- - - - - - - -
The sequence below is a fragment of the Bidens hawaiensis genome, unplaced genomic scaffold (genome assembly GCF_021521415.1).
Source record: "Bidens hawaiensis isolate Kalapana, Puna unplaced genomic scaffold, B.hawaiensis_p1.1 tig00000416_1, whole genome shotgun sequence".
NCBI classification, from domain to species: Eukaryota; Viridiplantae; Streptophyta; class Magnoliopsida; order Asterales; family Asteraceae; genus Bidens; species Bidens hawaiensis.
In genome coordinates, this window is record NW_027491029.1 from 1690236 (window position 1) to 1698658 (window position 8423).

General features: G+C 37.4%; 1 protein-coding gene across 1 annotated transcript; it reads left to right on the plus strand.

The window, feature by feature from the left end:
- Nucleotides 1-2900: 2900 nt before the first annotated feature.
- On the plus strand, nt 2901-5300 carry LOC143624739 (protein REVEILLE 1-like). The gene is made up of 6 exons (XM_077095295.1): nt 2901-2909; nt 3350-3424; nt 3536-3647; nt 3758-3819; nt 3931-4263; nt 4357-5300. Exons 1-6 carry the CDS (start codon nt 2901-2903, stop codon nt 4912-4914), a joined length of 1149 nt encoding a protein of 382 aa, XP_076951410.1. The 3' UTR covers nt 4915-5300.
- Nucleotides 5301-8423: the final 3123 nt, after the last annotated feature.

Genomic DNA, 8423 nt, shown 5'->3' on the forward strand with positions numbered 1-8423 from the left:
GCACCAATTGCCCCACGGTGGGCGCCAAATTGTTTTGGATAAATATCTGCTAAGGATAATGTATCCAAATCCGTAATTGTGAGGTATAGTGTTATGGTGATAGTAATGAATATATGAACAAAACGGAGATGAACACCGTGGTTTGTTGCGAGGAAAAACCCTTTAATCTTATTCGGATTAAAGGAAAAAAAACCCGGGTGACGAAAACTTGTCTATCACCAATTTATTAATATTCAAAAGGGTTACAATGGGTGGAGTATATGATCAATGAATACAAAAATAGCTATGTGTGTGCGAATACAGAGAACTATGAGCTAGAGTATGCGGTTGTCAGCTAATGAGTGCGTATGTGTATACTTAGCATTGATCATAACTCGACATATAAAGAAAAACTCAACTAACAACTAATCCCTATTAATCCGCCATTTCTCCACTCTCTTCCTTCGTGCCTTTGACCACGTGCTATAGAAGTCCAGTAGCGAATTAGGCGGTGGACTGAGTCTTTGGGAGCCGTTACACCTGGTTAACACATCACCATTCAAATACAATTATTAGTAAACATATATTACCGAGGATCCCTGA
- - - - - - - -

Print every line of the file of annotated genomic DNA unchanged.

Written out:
The sequence below is a fragment of the Bidens hawaiensis genome, unplaced genomic scaffold (genome assembly GCF_021521415.1).
Source record: "Bidens hawaiensis isolate Kalapana, Puna unplaced genomic scaffold, B.hawaiensis_p1.1 tig00000416_1, whole genome shotgun sequence".
NCBI classification, from domain to species: Eukaryota; Viridiplantae; Streptophyta; class Magnoliopsida; order Asterales; family Asteraceae; genus Bidens; species Bidens hawaiensis.
In genome coordinates, this window is record NW_027491029.1 from 1690236 (window position 1) to 1698658 (window position 8423).

General features: G+C 37.4%; 1 protein-coding gene across 1 annotated transcript; it reads left to right on the plus strand.

The window, feature by feature from the left end:
- Nucleotides 1-2900: 2900 nt before the first annotated feature.
- On the plus strand, nt 2901-5300 carry LOC143624739 (protein REVEILLE 1-like). The gene is made up of 6 exons (XM_077095295.1): nt 2901-2909; nt 3350-3424; nt 3536-3647; nt 3758-3819; nt 3931-4263; nt 4357-5300. Exons 1-6 carry the CDS (start codon nt 2901-2903, stop codon nt 4912-4914), a joined length of 1149 nt encoding a protein of 382 aa, XP_076951410.1. The 3' UTR covers nt 4915-5300.
- Nucleotides 5301-8423: the final 3123 nt, after the last annotated feature.

Genomic DNA, 8423 nt, shown 5'->3' on the forward strand with positions numbered 1-8423 from the left:
GCACCAATTGCCCCACGGTGGGCGCCAAATTGTTTTGGATAAATATCTGCTAAGGATAATGTATCCAAATCCGTAATTGTGAGGTATAGTGTTATGGTGATAGTAATGAATATATGAACAAAACGGAGATGAACACCGTGGTTTGTTGCGAGGAAAAACCCTTTAATCTTATTCGGATTAAAGGAAAAAAAACCCGGGTGACGAAAACTTGTCTATCACCAATTTATTAATATTCAAAAGGGTTACAATGGGTGGAGTATATGATCAATGAATACAAAAATAGCTATGTGTGTGCGAATACAGAGAACTATGAGCTAGAGTATGCGGTTGTCAGCTAATGAGTGCGTATGTGTATACTTAGCATTGATCATAACTCGACATATAAAGAAAAACTCAACTAACAACTAATCCCTATTAATCCGCCATTTCTCCACTCTCTTCCTTCGTGCCTTTGACCACGTGCTATAGAAGTCCAGTAGCGAATTAGGCGGTGGACTGAGTCTTTGGGAGCCGTTACACCTGGTTAACACATCACCATTCAAATACAATTATTAGTAAACATATATTACCGAGGATCCCTGA